Lady Caroline was soon occupied with her own affairs; so much so, that she only listened occasionally to the merry sounds in the room below, which, however, grew considerably more boisterous, until at last they were interrupted by a tremendous crash, to which succeeded instantaneous silence.
Lady Caroline Grey was not one of those mothers who attach as much importance to the fracture of a piece of china, as to the breaking of a moral law; yet she was truly sorry—and she showed by her countenance that she was so—to find that a china vase, the gift of a parent long since deceased, was laid in scattered fragments on the floor. Could the whole of that evening’s enjoyment have been gathered into one moment, it would have been far from equal to the distress which was now written upon every face; yet Lady Caroline reproached no one, made no inquiry into how the accident had happened; but feeling that as much blame attached to her own carelessness in leaving the room, as to that of the little party who remained, she stooped down to gather up the broken fragments, simply remarking, “My poor father gave me this china vase the week before he died.”
“And now,” she added, after taking up the last piece, “there is nothing left to hurt you. You can play again, only do so a little more moderately. But what is the matter with you, Ellen? It is far from bed-time yet, and you know I have given you leave to sit up an hour longer than usual.”
The fact was, little Ellen was completely tired, and, burying her face in her mother’s lap, she gave way to a burst of childish tears, the natural consequence of her over excitement. Fanny, too, was looking but little disposed to renew her play, for she knew the treasure this vase had always been to her mother; she knew also that she herself had had no hand in breaking it, but that she had often warned her cousins from going into that corner of the room; yet at the same time she shrunk from throwing the entire blame on them. They, on the other hand, stood silent and abashed, supposing that the anger of their aunt was only suspended for a season. And thus the evening closed—a whole evening of play, which Fanny had always regarded as equivalent to a whole evening of enjoyment.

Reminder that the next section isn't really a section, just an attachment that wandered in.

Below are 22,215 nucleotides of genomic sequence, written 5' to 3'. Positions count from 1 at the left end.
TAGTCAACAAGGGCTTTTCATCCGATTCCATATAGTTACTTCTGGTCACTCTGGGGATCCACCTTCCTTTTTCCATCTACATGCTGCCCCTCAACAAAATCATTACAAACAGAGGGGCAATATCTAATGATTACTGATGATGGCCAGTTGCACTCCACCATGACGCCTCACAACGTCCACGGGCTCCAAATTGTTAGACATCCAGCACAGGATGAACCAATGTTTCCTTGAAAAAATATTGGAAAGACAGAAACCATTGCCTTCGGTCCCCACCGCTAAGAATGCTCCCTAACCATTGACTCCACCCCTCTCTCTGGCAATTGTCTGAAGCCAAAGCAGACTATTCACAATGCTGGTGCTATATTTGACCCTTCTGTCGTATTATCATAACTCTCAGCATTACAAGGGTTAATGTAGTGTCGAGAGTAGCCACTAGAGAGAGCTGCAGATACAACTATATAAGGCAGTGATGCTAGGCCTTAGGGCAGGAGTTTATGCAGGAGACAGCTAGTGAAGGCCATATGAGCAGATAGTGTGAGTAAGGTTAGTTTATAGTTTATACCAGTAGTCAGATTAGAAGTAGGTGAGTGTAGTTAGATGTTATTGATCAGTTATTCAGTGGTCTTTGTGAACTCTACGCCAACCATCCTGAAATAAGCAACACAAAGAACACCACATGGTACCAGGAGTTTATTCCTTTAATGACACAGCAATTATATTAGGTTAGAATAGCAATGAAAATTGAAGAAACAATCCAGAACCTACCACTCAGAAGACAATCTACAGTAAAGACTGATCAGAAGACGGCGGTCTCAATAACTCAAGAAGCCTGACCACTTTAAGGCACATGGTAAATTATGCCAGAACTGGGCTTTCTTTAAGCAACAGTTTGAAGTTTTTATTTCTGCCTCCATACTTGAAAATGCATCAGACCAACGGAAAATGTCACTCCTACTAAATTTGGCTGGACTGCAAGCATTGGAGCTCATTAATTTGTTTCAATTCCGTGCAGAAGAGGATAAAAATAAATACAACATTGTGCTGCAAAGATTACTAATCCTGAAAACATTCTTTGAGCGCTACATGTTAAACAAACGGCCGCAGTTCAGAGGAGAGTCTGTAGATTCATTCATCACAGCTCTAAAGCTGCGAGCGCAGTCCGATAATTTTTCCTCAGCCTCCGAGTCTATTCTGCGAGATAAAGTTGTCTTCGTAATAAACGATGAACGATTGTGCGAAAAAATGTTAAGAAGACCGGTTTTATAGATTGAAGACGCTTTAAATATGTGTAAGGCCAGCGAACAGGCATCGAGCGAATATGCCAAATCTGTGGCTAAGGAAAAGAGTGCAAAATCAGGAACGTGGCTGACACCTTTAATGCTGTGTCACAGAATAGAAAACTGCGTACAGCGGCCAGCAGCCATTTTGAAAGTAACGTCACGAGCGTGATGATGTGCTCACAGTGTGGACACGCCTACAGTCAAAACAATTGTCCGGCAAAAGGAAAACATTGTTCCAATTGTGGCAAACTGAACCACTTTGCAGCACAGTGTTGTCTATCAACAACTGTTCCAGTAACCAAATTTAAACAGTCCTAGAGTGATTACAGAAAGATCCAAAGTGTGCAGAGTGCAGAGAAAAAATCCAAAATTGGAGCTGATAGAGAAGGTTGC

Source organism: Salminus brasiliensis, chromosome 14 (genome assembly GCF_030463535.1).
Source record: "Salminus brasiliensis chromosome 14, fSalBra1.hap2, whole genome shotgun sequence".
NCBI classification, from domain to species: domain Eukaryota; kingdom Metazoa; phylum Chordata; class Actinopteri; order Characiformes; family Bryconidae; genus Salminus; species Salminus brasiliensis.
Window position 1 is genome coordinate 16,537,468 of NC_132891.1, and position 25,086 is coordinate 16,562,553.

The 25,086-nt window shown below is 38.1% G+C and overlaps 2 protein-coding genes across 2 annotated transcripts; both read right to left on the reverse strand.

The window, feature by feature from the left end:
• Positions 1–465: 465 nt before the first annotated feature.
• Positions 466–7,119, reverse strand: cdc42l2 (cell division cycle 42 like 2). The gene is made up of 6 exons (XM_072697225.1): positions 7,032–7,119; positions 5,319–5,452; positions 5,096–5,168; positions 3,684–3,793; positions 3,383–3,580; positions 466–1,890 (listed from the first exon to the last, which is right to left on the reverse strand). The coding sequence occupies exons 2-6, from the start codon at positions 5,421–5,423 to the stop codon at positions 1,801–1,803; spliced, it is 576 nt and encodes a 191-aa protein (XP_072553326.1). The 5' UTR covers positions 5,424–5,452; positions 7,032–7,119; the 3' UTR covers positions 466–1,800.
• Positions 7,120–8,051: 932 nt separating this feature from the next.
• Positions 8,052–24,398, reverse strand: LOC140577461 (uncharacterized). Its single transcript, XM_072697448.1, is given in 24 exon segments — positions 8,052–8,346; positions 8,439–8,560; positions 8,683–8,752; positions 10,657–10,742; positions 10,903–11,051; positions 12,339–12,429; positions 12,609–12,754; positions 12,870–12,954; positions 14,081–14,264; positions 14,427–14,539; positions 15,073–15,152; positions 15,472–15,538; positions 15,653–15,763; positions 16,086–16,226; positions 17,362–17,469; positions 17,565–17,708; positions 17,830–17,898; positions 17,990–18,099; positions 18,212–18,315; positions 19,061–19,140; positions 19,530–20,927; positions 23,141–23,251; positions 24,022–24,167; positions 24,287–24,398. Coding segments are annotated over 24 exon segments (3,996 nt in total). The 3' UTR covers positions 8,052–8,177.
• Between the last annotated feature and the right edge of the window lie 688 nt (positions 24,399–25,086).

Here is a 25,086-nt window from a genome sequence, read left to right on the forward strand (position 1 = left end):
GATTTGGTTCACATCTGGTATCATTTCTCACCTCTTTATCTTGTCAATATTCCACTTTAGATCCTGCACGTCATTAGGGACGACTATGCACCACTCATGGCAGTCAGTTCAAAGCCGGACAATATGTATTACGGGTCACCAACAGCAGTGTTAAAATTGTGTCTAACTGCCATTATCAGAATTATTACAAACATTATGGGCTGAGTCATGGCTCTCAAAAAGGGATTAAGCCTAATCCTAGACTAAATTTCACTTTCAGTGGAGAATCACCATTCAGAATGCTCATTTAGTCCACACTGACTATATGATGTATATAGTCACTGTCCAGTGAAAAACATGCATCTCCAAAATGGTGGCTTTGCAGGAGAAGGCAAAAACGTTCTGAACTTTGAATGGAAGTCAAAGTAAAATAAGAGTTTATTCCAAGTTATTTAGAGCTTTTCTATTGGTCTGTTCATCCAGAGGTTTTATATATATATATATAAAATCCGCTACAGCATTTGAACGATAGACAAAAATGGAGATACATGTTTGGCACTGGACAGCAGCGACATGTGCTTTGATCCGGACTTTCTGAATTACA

“I think,” said Lady Caroline Grey, when the little party were met again around her fire at the dark hour on the following day, “I think Fanny’s whole evening of play has not been quite so successful as she anticipated. It answered very well for a while, and during one hour we all enjoyed it; but amusement may be spun out until it becomes absolutely wearisome, and when our natural spirits are worn out, and we have recourse to noise and violence, or indeed to any other forced means to make us merry, pleasure is sure to end in disappointment, and mirth not unfrequently in accident or distress.”